BackgroundHospital boards have the responsibility to ensure compliance of hospital staff with guidelines and other norms, but they have struggled to do so. The current study aims to identify possible solutions that address the whole chain of guideline and norm production, use and enforcement and that could help hospital boards and management cope with norms and guidelines.MethodsWe performed a qualitative study of three focus groups involving a total of 28 participants. In the third focus group, no new themes emerged, indicating that saturation was achieved. Focus group discussions were audiotaped and transcribed verbatim. Results were coded, and three themes emerged from the results. Thick description with selected key quotes is used to display the items in the result section.ResultsIn the first instance, norm developers, norm enforcers, and norm users acknowledged and reformulated the problem before they suggested solutions. The proposed concrete solutions, such as a clear description of the division of tasks within guidelines, clarity about the purpose of guideline recommendations, a maximum number of quality indicators for hospitals and implementation of an ensuring proper Information Technology (IT) infrastructure.ConclusionsThis study aimed to find solutions for the problems that hospitals encounter in managing a multitude of norms and guidelines. Participants in this study acknowledged the fact that norms and guidelines have become difficult to manage at the hospital level and four potential solutions were identified.Trial registrationThe study was retrospectively registered on the 21st of July in 2016 in the Dutch Trial Register as NL4061.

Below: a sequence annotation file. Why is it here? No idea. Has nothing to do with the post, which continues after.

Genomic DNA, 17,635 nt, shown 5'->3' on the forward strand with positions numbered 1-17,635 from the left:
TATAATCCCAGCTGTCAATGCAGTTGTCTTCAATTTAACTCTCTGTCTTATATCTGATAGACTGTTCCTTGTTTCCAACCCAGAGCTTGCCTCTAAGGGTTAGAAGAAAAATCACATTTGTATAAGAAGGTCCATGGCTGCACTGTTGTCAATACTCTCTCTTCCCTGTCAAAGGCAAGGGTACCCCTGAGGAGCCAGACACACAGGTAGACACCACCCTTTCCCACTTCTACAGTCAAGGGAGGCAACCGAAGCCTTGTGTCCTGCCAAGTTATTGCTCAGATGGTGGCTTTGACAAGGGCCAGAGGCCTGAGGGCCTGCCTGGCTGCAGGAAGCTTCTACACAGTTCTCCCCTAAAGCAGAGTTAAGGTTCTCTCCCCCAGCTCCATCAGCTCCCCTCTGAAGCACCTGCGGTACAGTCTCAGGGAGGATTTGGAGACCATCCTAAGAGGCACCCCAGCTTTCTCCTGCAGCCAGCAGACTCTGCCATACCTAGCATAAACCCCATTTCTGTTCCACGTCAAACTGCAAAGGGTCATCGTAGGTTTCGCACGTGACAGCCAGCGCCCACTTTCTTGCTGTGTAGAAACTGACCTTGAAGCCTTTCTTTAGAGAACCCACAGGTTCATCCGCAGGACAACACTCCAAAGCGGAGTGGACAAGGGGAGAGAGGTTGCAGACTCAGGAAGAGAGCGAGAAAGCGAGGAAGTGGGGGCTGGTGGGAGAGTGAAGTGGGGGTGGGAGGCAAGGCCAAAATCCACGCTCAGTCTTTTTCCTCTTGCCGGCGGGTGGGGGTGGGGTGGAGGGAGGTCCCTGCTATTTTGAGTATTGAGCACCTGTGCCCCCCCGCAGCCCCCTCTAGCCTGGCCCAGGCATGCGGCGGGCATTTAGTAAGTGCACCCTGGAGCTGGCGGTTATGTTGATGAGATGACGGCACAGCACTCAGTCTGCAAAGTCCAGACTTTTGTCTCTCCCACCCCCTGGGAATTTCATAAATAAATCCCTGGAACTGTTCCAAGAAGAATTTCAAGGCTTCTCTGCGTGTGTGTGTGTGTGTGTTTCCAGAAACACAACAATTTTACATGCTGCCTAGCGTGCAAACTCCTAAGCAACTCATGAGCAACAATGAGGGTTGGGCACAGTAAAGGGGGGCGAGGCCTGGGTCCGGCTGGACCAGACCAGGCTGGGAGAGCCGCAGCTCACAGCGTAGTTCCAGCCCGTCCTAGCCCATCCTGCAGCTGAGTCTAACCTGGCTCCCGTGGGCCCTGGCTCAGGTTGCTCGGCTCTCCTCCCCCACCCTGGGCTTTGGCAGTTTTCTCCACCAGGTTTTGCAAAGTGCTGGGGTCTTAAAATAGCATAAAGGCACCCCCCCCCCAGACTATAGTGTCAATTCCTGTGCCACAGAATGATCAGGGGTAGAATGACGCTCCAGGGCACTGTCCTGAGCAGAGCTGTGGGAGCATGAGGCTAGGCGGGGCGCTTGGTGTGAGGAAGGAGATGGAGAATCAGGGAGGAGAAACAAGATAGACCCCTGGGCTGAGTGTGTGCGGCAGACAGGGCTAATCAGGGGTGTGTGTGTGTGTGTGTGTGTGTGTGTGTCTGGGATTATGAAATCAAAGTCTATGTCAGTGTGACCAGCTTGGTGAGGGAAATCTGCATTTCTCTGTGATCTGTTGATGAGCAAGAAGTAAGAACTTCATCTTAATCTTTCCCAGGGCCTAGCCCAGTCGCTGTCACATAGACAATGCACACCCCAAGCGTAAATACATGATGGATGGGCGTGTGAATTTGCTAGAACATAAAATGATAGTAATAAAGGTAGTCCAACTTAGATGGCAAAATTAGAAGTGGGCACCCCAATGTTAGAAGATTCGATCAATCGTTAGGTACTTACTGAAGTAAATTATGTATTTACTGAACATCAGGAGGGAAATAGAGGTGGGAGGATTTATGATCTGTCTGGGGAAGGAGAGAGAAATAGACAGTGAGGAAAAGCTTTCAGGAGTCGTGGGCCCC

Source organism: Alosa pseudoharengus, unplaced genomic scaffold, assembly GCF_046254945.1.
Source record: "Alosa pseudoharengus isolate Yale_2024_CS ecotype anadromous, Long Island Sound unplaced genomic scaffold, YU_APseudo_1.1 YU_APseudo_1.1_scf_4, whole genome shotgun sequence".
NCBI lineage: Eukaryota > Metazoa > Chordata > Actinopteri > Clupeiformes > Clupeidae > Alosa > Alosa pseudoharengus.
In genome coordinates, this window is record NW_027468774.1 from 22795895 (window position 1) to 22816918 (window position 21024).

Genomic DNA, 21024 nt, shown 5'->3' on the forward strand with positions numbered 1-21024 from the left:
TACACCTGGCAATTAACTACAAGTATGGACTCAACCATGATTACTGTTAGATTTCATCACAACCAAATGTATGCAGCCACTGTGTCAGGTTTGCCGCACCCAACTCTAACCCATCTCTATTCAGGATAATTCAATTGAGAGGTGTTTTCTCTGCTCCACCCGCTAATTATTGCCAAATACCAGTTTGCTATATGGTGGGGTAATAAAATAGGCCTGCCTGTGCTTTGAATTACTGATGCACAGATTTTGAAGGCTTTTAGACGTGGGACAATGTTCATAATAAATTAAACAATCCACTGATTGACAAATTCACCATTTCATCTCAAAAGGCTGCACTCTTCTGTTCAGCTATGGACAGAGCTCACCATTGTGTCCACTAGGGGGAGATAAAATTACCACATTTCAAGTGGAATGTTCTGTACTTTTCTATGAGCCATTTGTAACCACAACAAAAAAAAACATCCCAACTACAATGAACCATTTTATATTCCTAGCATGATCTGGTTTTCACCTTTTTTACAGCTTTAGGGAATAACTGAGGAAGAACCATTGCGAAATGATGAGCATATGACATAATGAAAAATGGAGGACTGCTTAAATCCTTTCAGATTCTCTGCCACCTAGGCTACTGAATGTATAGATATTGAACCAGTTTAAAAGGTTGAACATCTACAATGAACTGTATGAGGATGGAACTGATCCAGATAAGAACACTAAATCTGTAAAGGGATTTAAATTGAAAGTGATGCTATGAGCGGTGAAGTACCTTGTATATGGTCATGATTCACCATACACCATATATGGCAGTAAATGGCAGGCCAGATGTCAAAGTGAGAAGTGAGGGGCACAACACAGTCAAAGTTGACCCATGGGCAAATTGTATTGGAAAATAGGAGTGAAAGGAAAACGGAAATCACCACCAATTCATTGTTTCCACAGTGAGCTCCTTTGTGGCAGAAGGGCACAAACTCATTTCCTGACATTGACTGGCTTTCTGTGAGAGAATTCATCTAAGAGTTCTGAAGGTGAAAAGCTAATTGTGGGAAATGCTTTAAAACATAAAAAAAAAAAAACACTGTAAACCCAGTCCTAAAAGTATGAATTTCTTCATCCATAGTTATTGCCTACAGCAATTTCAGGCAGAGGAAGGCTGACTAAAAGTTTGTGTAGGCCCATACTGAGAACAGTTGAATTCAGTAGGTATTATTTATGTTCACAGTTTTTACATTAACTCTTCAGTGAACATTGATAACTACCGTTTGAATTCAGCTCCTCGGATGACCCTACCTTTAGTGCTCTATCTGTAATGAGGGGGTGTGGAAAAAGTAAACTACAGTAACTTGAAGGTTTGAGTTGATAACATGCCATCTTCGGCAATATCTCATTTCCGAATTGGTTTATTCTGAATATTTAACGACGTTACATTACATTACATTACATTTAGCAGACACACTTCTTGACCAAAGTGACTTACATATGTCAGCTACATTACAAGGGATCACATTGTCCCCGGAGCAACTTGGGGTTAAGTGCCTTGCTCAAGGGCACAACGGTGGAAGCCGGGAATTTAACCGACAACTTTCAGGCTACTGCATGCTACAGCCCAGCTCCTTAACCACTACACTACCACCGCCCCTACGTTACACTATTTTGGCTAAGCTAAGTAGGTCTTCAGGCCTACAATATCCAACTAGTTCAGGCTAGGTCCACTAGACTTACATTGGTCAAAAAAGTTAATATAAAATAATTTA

|Number of pages||10|
|Journal||BMC Health Services Research|
|Publication status||Published - 19 Jun 2019|
- External demands
- EVIDENCE-BASED MEDICINE
- COMPUTERIZED CLINICAL GUIDELINES